Thursday, August 10th
Roughly halfway through Hold My Beer: Volume 1 — the new album from longtime friends Randy Rogers and Wade Bowen — a record company executive approaches Rogers with an opportunity for the respected country singer to score a chart success with a song “about a dirt road.” Rogers obliges, politely listens to the song, then wryly rebuffs the offer with a twinkle in his eye and a sly, cunning bit of wordplay: “I don’t have hits – I’ve got standards.”
That one line —playful, funny and honest — serves as the perfect summary statement for Hold My Beer, a record that’s part road movie, part joke book, part Western philosophy but, above all else, is the story of enduring friendship and the value of personal integrity, Saturday night dance parties and a couple of good, stiff drinks. What’s more, it’s a story told by two artists whose individual careers are years deep. They both boast a string of acclaimed records and command large audiences nationally, but Hold My Beergrew out of the pair’s decade-long, house-packing acoustic tour they started doing just for the fun of it.
“It became obvious to us that we should write the story of our friendship,” explains Bowen, “How we met, how we became friends.” That story began 15 years ago, when Rogers dropped by one of Bowen’s gigs. “I invited him back to the house – nicknamed ‘the White House’ — to jam,” Rogers explains. “The house sat on a big lot so we never worried about our music waking the neighbors. We usually had a keg tapped and staying up all night playing music was a regular thing. Anyway, the next thing you know, we’re here, 15 years later.”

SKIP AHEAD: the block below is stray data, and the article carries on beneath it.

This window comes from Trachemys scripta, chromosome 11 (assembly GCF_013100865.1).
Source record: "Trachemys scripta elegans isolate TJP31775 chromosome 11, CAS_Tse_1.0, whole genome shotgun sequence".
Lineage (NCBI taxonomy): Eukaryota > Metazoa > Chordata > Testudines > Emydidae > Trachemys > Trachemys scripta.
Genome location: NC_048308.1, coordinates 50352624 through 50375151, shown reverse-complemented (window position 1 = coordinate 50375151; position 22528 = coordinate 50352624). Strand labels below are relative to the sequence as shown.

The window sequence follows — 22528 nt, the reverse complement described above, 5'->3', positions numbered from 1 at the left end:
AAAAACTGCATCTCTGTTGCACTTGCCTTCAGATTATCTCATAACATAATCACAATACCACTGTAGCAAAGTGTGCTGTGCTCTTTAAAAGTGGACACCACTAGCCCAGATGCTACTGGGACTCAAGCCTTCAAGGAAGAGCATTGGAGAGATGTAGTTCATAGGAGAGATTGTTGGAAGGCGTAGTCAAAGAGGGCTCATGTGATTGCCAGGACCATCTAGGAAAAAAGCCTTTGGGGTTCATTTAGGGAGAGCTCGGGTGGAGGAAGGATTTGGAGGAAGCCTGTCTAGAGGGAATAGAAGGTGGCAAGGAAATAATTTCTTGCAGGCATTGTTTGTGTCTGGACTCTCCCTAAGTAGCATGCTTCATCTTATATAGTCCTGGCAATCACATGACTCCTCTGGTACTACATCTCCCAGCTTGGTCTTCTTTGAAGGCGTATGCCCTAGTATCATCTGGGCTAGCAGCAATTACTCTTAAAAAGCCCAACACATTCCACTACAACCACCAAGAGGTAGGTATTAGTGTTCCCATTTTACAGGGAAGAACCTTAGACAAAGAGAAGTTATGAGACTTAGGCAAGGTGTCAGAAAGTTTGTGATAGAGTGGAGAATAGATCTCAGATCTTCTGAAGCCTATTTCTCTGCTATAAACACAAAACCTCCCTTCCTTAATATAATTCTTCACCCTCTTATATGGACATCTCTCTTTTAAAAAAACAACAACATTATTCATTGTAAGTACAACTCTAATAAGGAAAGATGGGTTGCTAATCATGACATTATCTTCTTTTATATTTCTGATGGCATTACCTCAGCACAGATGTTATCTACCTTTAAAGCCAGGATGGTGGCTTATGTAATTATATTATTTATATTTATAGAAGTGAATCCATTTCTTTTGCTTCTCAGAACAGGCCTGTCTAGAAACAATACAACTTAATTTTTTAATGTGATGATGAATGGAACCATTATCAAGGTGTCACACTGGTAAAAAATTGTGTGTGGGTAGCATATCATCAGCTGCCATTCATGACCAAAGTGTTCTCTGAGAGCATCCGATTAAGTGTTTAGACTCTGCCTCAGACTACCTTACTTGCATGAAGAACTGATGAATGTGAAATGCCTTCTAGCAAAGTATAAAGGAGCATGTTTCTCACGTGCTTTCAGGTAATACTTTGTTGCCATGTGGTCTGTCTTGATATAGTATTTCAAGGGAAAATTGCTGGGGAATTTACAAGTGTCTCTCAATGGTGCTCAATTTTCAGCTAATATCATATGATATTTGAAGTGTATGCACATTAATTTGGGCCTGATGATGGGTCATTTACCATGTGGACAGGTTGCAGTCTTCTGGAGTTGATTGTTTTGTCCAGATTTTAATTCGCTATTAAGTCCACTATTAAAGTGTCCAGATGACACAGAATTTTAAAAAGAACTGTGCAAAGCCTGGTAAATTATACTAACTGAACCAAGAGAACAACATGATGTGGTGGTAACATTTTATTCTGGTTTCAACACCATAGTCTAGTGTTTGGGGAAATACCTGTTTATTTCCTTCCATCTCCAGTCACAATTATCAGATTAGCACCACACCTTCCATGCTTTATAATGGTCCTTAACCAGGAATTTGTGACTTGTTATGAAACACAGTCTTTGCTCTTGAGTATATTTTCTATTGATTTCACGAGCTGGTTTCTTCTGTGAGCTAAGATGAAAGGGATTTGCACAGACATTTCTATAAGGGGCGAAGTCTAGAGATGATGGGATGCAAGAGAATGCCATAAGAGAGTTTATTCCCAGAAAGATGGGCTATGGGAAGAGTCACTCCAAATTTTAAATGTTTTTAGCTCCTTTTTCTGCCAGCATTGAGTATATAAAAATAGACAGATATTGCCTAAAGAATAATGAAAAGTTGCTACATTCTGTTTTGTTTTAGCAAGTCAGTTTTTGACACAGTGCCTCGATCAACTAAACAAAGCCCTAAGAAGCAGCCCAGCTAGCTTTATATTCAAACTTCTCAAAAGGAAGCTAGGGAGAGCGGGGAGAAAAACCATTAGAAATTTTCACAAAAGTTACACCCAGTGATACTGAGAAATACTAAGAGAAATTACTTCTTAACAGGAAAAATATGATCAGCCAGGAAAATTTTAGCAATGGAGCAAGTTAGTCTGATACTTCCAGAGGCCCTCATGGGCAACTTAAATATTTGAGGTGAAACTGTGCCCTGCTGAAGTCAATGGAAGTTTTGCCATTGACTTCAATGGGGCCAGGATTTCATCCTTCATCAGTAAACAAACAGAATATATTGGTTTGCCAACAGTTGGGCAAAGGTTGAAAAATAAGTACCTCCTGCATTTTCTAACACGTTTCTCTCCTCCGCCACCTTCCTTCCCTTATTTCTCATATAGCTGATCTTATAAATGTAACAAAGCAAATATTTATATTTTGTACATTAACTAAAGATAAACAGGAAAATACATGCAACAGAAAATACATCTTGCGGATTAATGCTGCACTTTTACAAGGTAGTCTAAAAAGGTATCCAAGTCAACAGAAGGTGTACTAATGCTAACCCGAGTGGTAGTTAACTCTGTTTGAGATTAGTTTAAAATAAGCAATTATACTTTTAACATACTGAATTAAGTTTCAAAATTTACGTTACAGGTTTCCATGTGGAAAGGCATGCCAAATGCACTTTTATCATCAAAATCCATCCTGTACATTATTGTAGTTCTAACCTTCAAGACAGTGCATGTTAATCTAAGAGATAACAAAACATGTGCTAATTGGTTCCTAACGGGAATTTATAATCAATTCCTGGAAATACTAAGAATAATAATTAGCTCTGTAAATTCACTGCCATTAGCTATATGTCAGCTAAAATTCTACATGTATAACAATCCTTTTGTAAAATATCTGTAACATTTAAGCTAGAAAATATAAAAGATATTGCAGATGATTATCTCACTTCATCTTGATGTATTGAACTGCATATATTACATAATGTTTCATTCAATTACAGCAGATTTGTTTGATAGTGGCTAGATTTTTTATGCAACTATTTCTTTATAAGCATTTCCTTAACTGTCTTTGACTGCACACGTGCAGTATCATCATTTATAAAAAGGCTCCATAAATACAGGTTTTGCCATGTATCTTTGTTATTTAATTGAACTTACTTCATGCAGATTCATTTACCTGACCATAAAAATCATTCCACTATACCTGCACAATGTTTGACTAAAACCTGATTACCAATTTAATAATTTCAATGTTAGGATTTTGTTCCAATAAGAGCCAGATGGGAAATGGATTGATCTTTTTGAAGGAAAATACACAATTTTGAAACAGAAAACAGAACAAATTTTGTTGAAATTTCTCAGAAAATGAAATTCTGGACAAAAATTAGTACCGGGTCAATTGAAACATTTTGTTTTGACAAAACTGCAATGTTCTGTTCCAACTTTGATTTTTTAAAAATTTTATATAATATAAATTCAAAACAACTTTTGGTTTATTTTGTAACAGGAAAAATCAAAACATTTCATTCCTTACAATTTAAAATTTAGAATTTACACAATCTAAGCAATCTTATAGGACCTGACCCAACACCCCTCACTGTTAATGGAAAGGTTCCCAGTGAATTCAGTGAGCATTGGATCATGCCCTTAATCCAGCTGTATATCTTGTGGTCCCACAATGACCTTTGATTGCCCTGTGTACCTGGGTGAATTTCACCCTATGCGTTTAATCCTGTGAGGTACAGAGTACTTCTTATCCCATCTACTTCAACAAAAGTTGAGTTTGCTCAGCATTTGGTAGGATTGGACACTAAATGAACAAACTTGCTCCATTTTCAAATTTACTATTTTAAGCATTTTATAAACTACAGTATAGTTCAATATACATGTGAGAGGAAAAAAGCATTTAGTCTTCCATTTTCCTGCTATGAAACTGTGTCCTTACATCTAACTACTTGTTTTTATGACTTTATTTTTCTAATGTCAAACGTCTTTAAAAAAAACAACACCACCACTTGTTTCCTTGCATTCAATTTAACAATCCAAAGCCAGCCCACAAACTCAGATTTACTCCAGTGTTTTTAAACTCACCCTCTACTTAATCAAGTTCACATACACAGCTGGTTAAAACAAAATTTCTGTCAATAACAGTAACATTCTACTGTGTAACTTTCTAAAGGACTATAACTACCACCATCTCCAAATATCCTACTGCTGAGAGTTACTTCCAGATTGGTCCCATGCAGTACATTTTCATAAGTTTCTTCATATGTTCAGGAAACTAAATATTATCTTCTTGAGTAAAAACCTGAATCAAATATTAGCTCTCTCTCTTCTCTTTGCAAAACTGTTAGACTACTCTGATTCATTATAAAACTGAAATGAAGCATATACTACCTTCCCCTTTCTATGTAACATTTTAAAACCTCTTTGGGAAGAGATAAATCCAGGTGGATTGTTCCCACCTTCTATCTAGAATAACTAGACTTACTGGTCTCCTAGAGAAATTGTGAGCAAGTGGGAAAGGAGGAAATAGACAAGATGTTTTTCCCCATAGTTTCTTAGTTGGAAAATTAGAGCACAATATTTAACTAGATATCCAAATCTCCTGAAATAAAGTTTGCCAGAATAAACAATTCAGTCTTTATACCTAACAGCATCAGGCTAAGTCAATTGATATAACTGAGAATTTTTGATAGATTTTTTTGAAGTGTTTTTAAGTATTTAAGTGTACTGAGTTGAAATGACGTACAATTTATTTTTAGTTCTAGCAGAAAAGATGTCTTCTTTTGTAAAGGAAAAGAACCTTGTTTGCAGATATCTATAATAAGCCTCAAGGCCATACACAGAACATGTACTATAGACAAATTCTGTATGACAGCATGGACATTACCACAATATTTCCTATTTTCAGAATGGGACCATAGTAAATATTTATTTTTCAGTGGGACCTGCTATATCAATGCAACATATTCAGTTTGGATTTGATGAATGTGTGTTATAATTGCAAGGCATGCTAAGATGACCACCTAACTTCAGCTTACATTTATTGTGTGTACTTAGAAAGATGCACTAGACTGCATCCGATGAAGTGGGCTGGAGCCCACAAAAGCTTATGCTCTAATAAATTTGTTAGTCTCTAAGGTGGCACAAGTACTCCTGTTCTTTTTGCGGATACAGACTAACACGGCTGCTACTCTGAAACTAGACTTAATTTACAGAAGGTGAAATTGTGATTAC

That sense of camaraderie and personal history comes through in each of Hold My Beer’s ten songs. Musically, the songs are rich and layered – big, oaky acoustic guitars, swooping fiddles and lap steel that chuckles at every punchline; that’s no surprise, given that the album was produced by the legendary Lloyd Maines. “Lloyd’s not only one of the most talented people on the planet, he might be one of the funniest, too,” says Rogers. “He’s a genius. He’s smart, and he knows how to make each musician play in order to be the best version of themselves.”
That “best version” comes through again and again on Hold My Beer. In the rollicking album-opener “In the Next Life,” Bowen and Rogers outline the story of their lives together, from that first meeting at Wade’s show in San Marcos to the stage of the Grand Ole Opry. They acknowledge every peak and valley along the way before concluding, “I guess that what they say is true, all you need is one good friend/ and in the next life, we wanna be ourselves again.” Of that unique chemistry, Bowen explains, “We don’t have to flip the ‘entertainer’ switch. We flip the ‘friendship’ switch. That’s what ‘In the Next Life’ is about – how we became friends, and how that outshines everything else.”